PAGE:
Some say that lightning doesn't strike twice.
Don't believe it.
Those who thought that no Stage West Community Theatre production of Neil Simon's drama Lost in Yonkers could match, much less top, the superb, award-winning 1997 version need to see the Yonkers playing weekends through April 17 in the Forum at that theater.
This show is as mesmerizing and engrossing as the first — and should be seen by anyone who loves and appreciates fine acting and direction, never mind if they've seen another version.
Set in a stifling 1941 Yonkers walk-up apartment, it's the story of the troubled Kurnitzes, a Jewish family who came from Germany decades earlier to escape persecution and encountered setbacks with few successes in their new homeland. There are a few laughs provided by some signature Neil Simon one-liners and the sadly comical Aunt Gert (Sheryl Depp), but other than that, it's mostly pretty heavy stuff.
Perhaps the current success is in part because director Dan Brijbag made his regular season debut at age 15 playing young Jay Kurnitz in the 1997 show and has been deeply involved in every facet of production at Stage West since then, so he knows the show and the theater from top to bottom.
Or maybe it's because that same young actor was coached by one of the best directors in the region, the multi award-winning Saul Leibner, who was at the helm of that first version.
It could also be the return of this area's answer to Hollywood's Helen Mirren, namely, the gifted Mollie Lutz, who reprised her HAMI Award-winning turn as the tough-as-nails Grandma Kurnitz, the stern, cane-swinging matriarch of the Kurnitz family.
Ms. Lutz is a fearless performer who does not flinch at slow, deliberate speech or emotional silence and can dominate a scene sitting in a low chair, calmly knitting with a bemused look on her face, while others shout and swirl around her. Grandma Kurnitz could easily be done as a one-dimensional harridan, but Ms. Lutz makes sure that playwright Simon's multi-faceted characterization comes through, making her seemingly cruel behavior understandable, if not altogether sympathetic.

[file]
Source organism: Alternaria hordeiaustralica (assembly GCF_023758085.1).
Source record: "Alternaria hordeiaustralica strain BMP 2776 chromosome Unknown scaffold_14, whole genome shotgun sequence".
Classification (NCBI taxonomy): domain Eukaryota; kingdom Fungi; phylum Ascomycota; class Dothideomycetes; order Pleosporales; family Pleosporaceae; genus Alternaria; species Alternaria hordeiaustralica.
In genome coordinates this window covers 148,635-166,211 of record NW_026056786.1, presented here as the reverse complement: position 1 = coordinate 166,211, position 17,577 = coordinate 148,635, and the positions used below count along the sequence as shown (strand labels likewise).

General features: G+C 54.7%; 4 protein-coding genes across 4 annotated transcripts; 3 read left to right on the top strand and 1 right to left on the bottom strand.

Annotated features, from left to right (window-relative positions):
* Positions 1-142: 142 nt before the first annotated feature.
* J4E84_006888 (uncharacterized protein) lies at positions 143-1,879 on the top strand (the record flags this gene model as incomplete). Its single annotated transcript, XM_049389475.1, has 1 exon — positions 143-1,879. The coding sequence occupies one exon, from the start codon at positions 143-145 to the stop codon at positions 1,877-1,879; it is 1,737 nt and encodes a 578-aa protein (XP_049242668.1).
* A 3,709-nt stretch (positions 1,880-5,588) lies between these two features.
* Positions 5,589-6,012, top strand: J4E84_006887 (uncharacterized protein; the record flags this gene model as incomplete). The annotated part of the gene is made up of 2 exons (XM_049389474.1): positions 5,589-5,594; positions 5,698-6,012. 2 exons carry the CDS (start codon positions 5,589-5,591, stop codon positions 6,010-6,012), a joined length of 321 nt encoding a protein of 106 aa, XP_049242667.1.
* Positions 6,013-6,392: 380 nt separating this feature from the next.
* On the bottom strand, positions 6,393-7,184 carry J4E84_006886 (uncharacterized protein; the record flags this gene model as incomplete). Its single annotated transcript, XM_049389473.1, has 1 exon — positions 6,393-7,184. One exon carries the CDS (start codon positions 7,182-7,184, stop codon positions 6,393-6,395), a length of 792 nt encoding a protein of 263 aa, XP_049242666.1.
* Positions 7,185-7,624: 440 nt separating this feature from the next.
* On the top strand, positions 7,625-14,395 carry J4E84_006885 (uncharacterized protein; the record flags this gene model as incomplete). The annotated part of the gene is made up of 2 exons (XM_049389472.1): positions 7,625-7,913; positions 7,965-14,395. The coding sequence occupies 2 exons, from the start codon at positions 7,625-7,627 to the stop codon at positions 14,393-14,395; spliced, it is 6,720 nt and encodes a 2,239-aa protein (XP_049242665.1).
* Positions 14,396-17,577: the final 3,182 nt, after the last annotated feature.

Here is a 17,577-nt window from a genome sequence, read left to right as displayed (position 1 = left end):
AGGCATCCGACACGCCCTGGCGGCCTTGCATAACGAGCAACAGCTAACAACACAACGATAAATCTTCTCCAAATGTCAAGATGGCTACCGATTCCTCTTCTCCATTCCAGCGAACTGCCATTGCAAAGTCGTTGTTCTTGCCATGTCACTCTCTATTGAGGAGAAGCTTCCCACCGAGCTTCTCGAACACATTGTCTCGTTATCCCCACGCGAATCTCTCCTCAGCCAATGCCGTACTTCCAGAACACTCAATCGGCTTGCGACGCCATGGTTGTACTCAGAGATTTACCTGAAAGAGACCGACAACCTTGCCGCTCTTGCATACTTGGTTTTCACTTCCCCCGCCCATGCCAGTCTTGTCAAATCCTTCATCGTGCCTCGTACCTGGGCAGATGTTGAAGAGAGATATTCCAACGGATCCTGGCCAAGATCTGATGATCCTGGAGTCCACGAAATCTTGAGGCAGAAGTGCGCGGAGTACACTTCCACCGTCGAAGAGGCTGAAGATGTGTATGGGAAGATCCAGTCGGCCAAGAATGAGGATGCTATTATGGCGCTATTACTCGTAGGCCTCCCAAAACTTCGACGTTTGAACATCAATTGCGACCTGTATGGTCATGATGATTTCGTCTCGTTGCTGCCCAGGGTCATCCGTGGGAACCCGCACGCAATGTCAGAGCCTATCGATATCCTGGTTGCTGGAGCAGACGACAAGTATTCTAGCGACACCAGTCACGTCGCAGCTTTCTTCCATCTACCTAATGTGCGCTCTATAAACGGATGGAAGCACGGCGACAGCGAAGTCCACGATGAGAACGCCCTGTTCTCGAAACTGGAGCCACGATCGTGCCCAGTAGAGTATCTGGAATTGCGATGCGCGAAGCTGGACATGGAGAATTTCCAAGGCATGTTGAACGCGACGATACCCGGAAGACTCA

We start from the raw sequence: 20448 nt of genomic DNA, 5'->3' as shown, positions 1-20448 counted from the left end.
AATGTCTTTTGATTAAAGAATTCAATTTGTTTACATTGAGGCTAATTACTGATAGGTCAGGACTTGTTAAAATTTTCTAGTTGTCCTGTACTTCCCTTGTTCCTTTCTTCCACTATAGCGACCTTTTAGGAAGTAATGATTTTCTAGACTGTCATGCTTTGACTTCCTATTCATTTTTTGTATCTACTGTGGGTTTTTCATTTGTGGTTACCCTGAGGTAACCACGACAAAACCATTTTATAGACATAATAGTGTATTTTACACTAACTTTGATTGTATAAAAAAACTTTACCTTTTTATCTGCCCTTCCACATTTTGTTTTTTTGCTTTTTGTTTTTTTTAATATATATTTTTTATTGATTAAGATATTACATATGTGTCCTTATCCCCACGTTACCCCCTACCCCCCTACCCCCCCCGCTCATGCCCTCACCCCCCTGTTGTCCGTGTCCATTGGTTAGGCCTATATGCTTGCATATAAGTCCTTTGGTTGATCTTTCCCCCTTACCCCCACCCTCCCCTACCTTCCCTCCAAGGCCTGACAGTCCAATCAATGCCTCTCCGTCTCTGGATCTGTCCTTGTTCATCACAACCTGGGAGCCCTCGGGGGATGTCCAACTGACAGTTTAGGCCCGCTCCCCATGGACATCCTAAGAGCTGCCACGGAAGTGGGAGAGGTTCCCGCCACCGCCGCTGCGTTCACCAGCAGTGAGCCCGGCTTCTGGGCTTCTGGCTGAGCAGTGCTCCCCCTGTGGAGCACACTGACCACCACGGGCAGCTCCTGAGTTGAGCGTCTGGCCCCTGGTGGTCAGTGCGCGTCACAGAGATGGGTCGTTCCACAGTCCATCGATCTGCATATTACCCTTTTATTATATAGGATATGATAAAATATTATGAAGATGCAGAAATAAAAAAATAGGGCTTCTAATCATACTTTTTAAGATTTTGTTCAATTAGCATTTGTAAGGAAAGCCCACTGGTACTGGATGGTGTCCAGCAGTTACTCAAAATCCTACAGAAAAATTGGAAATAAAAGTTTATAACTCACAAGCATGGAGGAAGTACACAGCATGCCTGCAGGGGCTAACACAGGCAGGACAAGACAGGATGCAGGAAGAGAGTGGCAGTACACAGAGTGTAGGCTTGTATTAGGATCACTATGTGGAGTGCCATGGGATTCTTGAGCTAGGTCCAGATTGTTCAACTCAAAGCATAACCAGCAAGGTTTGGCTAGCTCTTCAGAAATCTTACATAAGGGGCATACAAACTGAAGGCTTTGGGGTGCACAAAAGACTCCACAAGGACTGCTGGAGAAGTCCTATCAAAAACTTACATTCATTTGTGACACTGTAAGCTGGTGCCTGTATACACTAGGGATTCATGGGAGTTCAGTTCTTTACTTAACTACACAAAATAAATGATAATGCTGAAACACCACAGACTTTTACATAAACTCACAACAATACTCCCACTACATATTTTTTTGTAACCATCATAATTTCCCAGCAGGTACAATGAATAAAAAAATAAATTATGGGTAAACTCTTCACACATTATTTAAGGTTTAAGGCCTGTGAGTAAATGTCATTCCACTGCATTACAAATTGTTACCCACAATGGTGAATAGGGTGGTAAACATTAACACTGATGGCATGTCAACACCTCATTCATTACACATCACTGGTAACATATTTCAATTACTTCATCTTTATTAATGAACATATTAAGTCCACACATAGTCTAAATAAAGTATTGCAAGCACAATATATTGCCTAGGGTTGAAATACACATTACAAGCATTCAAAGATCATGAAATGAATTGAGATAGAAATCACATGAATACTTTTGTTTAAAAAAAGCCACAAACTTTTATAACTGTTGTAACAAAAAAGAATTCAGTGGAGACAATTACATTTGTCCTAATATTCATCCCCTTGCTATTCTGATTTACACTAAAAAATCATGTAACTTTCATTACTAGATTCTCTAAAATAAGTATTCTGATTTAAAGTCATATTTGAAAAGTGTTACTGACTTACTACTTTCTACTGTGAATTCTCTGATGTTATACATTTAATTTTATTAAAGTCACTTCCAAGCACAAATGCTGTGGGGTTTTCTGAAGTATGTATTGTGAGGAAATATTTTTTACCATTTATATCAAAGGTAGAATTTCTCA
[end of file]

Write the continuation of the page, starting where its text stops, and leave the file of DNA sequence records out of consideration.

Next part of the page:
What a performer, and how fortunate we are to be able to see her in an intimate venue like the 159-seat Forum.
She is well paired with Victoria Primosch, who makes her impressive dramatic debut (she's been in several musicals) as the chatty Bella, a childlike 35-year-old who lives with Grandma above the family's ice cream shop and absorbs much of Grandma's anger. Ms. Primosch assumes the accent, physical stance and fidgety moves that bring the socially inept and sexually frustrated Bella to life, and she handles this challenging role like a seasoned veteran.
Jacob Rice plays 13-year-old Arty with spunk and humor; Jonathan Linstad plays his brother, 15-year-old Jay, with seriousness and a maturity beyond his years. The boys have been left with their Grandma Kurnitz while their dad Eddie (played with touching gentleness by Paul Nessler) goes on the road to raise money to pay back the loan sharks before they whack him.
When the shifty Uncle Louis (a snarly, bouncy Sam Petricone) shows up unexpectedly, the family dynamic becomes even more clear and Grandma Kurnitz's arbitrary influence more starkly evident.
Some who see this show may be surprised and/or disappointed that it doesn't provide the usual Neil Simon belly-laughs and escapism. But those who relish a good story with well-wrought characters and characterizations will be more than satisfied with this show.